South Sudan has denied that the disputed, oil-rich area of Heglig has been reclaimed by Sudanese forces, saying that the South's army was still in control of the town.
Sudan had earlier said that it had taken back control of the oil town, which provides half of its oil needs.
"As we speak now, the SPLA is still in full control of Heglig," Colonel Philip Aguer, South Sudan's military spokesman, said on Saturday, referring to the South's army.
Aguer said southern forces did not plan to give up the town, which lies along the ill-defined border between the two Sudans.
Dismissing Sudan’s claims as "wishful thinking", Aguer said "they are trying to convince their public they are making progress".
He said Sudanese forces were still at least 30km from Heglig town.
"We are now in Heglig region a few kilometers from Heglig town and oilfield," Al-Sawarmi Khalid, Sudan's military spokesman, said, adding that fighting was continuing.
South's 'war machine'
Khalid said the Sudanese army's immediate aim was not to enter Heglig town but to destroy the South's "war machine”.
Limited access to the remote border region makes it difficult to independently verify claims from both sides.
South Sudan has accused the North of carrying out airstrikes south of the border, including a strike in Bentiu in Unity state in which five civilians have reportedly been killed.
“The Sudanese Armed Forces are conducting indiscriminate air bombardment by Antonov jetfighters, indiscriminate bombing of Heglig, bombing of oil installments,'' Aguer said.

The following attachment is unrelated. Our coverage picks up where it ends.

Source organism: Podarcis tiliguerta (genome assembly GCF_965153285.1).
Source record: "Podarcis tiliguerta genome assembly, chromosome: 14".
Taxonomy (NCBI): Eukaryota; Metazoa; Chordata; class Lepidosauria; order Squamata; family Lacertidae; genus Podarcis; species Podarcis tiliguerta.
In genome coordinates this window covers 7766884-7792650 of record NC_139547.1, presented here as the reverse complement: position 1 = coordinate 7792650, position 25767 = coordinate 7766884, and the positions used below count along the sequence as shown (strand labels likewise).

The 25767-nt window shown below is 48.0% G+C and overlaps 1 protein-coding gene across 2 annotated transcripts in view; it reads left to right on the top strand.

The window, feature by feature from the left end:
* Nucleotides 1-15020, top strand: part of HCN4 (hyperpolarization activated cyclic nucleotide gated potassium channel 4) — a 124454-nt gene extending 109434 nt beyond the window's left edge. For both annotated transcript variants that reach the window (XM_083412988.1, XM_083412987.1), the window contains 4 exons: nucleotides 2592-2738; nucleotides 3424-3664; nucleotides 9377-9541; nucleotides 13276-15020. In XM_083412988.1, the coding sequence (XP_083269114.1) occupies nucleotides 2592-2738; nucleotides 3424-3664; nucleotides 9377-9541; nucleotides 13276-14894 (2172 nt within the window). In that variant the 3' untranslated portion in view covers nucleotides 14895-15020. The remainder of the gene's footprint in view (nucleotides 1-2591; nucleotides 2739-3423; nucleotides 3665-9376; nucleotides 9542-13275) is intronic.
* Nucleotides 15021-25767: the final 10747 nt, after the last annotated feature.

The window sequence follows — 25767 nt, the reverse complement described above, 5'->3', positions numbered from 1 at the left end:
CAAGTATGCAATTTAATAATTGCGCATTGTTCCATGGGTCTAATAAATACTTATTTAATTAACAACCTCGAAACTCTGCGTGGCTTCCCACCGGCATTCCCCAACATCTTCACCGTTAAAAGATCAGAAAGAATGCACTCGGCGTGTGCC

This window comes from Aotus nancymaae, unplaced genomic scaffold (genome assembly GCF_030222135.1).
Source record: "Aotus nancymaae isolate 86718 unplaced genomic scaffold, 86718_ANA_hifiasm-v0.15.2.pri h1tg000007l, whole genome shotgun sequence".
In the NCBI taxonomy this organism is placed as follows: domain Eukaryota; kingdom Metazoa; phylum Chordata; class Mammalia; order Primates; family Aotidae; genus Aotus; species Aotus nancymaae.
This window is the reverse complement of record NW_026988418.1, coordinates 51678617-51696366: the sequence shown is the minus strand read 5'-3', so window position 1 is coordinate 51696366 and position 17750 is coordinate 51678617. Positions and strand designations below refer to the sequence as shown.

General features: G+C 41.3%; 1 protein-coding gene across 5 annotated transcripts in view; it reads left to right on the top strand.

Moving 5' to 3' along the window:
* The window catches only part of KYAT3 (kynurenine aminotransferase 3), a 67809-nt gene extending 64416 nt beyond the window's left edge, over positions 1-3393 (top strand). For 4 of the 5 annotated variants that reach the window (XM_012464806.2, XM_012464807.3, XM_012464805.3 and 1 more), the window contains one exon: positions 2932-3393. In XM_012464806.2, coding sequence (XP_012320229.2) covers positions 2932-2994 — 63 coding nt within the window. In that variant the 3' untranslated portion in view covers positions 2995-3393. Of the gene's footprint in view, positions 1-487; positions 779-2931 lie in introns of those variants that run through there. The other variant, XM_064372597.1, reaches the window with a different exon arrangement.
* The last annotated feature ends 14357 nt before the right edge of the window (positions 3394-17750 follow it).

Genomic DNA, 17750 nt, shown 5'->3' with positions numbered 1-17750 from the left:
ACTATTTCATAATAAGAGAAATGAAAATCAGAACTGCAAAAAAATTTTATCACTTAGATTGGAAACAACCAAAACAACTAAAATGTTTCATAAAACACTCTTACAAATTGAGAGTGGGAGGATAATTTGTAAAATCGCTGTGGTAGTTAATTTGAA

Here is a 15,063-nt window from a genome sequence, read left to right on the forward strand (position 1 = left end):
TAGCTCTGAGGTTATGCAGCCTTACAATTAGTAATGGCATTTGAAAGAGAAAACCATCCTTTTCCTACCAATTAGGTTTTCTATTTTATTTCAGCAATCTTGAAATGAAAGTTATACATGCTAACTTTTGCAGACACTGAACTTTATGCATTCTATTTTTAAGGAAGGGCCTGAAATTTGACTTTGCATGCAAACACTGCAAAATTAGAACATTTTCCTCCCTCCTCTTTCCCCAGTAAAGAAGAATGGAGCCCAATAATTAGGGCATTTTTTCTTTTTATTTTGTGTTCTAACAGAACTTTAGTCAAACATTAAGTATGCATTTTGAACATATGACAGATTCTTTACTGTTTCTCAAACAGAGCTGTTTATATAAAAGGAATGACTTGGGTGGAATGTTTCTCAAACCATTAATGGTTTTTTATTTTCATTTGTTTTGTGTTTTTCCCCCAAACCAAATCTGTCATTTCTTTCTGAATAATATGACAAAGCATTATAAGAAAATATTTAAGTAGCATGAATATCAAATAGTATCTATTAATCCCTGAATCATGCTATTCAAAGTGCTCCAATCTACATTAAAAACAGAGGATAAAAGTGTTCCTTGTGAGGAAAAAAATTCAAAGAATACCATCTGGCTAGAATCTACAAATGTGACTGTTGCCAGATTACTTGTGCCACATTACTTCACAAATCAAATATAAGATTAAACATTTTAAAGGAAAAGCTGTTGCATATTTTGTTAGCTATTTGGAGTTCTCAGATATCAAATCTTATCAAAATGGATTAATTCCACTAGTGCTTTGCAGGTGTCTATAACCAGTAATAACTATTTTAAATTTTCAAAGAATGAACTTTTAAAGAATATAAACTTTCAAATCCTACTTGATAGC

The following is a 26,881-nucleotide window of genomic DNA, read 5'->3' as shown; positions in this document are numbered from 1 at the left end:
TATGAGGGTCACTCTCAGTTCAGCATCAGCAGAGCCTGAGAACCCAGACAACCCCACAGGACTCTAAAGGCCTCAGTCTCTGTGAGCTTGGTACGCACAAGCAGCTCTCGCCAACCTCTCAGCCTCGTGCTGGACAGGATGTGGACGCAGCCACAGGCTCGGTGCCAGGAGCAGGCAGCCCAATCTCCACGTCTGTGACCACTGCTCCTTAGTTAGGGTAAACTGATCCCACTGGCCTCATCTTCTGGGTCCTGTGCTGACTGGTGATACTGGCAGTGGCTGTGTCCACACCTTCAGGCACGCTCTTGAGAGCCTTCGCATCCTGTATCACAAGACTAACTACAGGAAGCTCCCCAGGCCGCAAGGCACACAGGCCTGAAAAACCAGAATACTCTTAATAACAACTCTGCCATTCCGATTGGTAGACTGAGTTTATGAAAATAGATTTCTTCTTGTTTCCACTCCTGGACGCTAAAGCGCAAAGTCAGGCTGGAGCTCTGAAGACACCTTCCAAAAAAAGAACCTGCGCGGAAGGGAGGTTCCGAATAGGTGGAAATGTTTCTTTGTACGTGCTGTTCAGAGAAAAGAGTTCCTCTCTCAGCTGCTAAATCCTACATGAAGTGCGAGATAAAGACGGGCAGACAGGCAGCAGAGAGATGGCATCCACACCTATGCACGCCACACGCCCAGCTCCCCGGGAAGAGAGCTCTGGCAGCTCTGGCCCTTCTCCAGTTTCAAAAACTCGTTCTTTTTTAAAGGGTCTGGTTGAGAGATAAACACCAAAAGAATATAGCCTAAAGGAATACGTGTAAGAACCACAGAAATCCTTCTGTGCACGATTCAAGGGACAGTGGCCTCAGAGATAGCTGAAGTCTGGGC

"They tried to attack our positions around 65km north of Heglig last night but it was contained,” he said.
Barnaba Marial Benjamin, the South Sudan information minister, said they had called on the UN Security Council and the African Union [AU] to step in.
They needed "to ensure Sudan ends immediately the atrocities and the senseless killings of innocent civilians”, Benjamin said.
Khartoum has denied bombing Southern territory.
South Sudanese troops wrested control of the disputed Heglig oilfield from Sudan on Tuesday, prompting widespread international condemnation, including by the AU.
The UN Security Council has demanded the withdrawal of South Sudan's military forces from Heglig. It has also urged Sudanese President Omar al-Bashir and his southern counterpart, Salva Kiir, to hold talks to resolve their conflicts.
The South says it will withdraw from Heglig only if the UN deploys forces to monitor a ceasefire.
Close to conflict
The fighting has brought the former civil war foes closer to a resumption of full-blown conflict than at any time since the south seceded in July under a 2005 peace accord.
Most of the oil resources ended up with the South, an outcome that struck a blow to Sudan's oil-reliant economy, which saw the cost of imports going up and a rise in inflation.
Production has stopped at Heglig oil field, which is vital to Sudan's economy as it produced about half of the country's 115,000 barrel-a-day crude oil output.
Landlocked South Sudan shut down its own output - about 350,000 barrels a day - in January after failing to agree how much it should pay to export crude via pipelines and other infrastructure in Sudan.
The crisis has all but killed hopes that the two countries will be able to reach a swift agreement on partition-related issues through AU-brokered talks.
Sudan pulled out of the negotiations after the South seized Heglig, a bone of contention for both, as the two sides have failed to resolve issues including the position of the 1,800km border, division of the national debt and status of citizens in each other's territory.
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|William A. Cook|